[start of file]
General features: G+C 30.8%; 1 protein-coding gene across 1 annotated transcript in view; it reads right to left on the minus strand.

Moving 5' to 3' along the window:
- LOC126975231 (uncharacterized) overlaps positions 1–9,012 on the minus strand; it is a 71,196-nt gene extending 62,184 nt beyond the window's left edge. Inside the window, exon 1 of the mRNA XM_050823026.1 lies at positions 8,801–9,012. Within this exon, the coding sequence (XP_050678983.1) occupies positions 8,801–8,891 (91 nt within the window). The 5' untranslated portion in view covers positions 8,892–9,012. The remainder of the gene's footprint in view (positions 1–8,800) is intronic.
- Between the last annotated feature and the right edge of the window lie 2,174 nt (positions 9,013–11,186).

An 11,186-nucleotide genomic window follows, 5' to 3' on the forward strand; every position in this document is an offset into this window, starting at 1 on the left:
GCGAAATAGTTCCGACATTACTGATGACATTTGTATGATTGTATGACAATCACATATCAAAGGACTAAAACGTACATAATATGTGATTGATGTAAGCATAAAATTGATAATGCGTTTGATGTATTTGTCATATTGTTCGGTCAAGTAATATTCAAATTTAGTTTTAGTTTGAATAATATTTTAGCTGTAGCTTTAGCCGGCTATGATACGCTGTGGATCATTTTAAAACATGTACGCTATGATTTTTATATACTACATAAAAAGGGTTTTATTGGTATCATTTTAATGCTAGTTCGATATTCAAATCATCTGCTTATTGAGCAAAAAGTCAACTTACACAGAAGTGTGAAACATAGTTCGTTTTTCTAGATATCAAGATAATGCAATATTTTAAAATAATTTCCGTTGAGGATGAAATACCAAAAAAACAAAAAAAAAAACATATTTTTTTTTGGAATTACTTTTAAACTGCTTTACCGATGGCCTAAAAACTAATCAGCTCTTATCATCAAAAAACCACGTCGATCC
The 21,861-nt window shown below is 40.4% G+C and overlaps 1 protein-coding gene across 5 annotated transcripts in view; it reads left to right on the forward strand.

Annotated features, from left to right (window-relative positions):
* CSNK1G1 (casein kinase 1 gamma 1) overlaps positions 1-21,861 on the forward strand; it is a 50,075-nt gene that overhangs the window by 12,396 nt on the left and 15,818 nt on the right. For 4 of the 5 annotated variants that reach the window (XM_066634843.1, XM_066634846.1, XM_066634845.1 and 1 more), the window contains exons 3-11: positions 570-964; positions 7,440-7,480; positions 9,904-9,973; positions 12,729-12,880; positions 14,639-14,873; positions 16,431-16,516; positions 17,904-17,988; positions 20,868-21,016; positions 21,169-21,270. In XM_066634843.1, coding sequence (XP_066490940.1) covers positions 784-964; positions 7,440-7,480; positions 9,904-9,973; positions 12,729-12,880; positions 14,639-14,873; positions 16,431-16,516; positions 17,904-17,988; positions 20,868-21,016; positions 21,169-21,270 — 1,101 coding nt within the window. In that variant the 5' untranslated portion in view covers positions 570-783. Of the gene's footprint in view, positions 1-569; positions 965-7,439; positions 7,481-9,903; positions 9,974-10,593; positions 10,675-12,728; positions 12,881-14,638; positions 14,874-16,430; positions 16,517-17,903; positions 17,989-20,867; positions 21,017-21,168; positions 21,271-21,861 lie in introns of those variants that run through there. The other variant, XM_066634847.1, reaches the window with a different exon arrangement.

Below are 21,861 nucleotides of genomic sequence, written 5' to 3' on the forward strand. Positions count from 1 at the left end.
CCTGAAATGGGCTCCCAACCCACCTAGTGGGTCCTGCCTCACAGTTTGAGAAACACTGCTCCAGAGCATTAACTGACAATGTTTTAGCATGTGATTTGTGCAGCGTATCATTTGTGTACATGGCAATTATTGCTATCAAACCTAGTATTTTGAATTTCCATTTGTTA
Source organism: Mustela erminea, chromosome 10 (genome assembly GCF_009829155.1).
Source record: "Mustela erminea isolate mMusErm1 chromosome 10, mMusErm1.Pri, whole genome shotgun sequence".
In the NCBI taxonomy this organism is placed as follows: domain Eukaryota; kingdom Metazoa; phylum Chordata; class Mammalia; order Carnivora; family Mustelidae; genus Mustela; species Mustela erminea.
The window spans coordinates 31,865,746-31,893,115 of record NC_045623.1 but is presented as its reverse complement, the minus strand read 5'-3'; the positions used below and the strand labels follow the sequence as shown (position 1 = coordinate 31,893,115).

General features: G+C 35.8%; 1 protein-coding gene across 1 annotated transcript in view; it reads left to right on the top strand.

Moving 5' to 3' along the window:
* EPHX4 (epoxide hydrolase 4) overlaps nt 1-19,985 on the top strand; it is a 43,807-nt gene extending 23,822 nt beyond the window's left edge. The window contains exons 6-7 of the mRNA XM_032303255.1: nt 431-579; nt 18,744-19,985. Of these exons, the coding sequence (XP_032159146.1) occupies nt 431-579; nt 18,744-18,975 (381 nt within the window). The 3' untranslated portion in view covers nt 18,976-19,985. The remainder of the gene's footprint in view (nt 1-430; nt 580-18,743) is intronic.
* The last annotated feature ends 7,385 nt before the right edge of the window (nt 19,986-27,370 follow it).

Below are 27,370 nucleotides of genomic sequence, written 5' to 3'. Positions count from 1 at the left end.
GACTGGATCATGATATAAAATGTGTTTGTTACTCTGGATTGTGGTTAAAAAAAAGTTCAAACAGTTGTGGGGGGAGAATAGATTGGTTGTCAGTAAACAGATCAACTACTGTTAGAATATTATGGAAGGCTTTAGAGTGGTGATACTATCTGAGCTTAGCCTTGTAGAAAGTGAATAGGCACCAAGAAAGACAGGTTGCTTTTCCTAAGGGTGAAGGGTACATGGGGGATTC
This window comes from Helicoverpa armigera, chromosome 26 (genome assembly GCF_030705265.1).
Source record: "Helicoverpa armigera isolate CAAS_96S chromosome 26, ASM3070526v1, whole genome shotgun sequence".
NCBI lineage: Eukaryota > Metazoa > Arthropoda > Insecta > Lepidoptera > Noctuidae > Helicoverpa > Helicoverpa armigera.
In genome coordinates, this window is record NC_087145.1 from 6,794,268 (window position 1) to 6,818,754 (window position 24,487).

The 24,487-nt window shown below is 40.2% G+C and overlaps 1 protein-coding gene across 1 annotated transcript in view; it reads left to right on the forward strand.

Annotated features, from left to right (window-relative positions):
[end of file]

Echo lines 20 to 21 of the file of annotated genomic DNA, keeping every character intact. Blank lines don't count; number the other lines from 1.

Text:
Below are 27,370 nucleotides of genomic sequence, written 5' to 3'. Positions count from 1 at the left end.
GACTGGATCATGATATAAAATGTGTTTGTTACTCTGGATTGTGGTTAAAAAAAAGTTCAAACAGTTGTGGGGGGAGAATAGATTGGTTGTCAGTAAACAGATCAACTACTGTTAGAATATTATGGAAGGCTTTAGAGTGGTGATACTATCTGAGCTTAGCCTTGTAGAAAGTGAATAGGCACCAAGAAAGACAGGTTGCTTTTCCTAAGGGTGAAGGGTACATGGGGGATTC